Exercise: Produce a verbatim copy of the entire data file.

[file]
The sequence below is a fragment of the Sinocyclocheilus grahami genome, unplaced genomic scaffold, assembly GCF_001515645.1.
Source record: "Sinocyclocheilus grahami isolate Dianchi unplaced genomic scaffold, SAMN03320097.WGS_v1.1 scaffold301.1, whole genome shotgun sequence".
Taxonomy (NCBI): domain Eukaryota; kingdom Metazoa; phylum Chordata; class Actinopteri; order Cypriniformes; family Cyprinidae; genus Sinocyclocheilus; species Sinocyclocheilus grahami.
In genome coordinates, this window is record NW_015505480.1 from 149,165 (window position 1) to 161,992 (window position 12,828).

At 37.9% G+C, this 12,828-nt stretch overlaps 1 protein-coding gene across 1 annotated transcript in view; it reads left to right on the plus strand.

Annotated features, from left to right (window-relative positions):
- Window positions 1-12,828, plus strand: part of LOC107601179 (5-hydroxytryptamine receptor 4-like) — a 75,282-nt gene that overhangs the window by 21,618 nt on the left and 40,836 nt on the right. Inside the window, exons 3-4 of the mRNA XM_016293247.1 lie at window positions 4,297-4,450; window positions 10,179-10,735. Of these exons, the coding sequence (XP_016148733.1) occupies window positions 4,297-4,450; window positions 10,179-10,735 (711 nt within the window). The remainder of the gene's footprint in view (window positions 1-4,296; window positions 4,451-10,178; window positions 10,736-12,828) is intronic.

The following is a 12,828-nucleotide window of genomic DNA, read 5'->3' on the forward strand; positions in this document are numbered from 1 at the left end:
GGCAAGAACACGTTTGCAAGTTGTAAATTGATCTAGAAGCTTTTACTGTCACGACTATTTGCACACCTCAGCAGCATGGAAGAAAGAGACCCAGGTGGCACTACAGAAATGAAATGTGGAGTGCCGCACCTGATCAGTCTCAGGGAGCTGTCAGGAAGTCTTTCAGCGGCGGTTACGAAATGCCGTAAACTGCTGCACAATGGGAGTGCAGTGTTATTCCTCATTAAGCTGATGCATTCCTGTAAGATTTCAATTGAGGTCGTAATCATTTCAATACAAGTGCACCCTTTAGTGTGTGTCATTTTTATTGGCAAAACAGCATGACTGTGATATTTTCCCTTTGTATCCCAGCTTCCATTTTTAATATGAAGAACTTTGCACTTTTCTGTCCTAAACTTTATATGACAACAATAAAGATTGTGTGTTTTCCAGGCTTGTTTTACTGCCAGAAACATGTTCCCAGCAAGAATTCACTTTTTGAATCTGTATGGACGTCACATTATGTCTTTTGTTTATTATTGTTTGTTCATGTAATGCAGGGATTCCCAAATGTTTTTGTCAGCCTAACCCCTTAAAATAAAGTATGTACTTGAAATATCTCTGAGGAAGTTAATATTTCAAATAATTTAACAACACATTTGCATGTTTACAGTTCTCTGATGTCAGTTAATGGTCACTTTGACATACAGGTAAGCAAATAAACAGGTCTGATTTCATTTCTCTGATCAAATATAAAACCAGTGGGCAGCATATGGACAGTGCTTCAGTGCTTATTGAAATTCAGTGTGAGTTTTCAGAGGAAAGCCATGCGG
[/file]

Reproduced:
The sequence below is a fragment of the Sinocyclocheilus grahami genome, unplaced genomic scaffold, assembly GCF_001515645.1.
Source record: "Sinocyclocheilus grahami isolate Dianchi unplaced genomic scaffold, SAMN03320097.WGS_v1.1 scaffold301.1, whole genome shotgun sequence".
Taxonomy (NCBI): domain Eukaryota; kingdom Metazoa; phylum Chordata; class Actinopteri; order Cypriniformes; family Cyprinidae; genus Sinocyclocheilus; species Sinocyclocheilus grahami.
In genome coordinates, this window is record NW_015505480.1 from 149,165 (window position 1) to 161,992 (window position 12,828).

At 37.9% G+C, this 12,828-nt stretch overlaps 1 protein-coding gene across 1 annotated transcript in view; it reads left to right on the plus strand.

Annotated features, from left to right (window-relative positions):
- Window positions 1-12,828, plus strand: part of LOC107601179 (5-hydroxytryptamine receptor 4-like) — a 75,282-nt gene that overhangs the window by 21,618 nt on the left and 40,836 nt on the right. Inside the window, exons 3-4 of the mRNA XM_016293247.1 lie at window positions 4,297-4,450; window positions 10,179-10,735. Of these exons, the coding sequence (XP_016148733.1) occupies window positions 4,297-4,450; window positions 10,179-10,735 (711 nt within the window). The remainder of the gene's footprint in view (window positions 1-4,296; window positions 4,451-10,178; window positions 10,736-12,828) is intronic.

The following is a 12,828-nucleotide window of genomic DNA, read 5'->3' on the forward strand; positions in this document are numbered from 1 at the left end:
GGCAAGAACACGTTTGCAAGTTGTAAATTGATCTAGAAGCTTTTACTGTCACGACTATTTGCACACCTCAGCAGCATGGAAGAAAGAGACCCAGGTGGCACTACAGAAATGAAATGTGGAGTGCCGCACCTGATCAGTCTCAGGGAGCTGTCAGGAAGTCTTTCAGCGGCGGTTACGAAATGCCGTAAACTGCTGCACAATGGGAGTGCAGTGTTATTCCTCATTAAGCTGATGCATTCCTGTAAGATTTCAATTGAGGTCGTAATCATTTCAATACAAGTGCACCCTTTAGTGTGTGTCATTTTTATTGGCAAAACAGCATGACTGTGATATTTTCCCTTTGTATCCCAGCTTCCATTTTTAATATGAAGAACTTTGCACTTTTCTGTCCTAAACTTTATATGACAACAATAAAGATTGTGTGTTTTCCAGGCTTGTTTTACTGCCAGAAACATGTTCCCAGCAAGAATTCACTTTTTGAATCTGTATGGACGTCACATTATGTCTTTTGTTTATTATTGTTTGTTCATGTAATGCAGGGATTCCCAAATGTTTTTGTCAGCCTAACCCCTTAAAATAAAGTATGTACTTGAAATATCTCTGAGGAAGTTAATATTTCAAATAATTTAACAACACATTTGCATGTTTACAGTTCTCTGATGTCAGTTAATGGTCACTTTGACATACAGGTAAGCAAATAAACAGGTCTGATTTCATTTCTCTGATCAAATATAAAACCAGTGGGCAGCATATGGACAGTGCTTCAGTGCTTATTGAAATTCAGTGTGAGTTTTCAGAGGAAAGCCATGCGG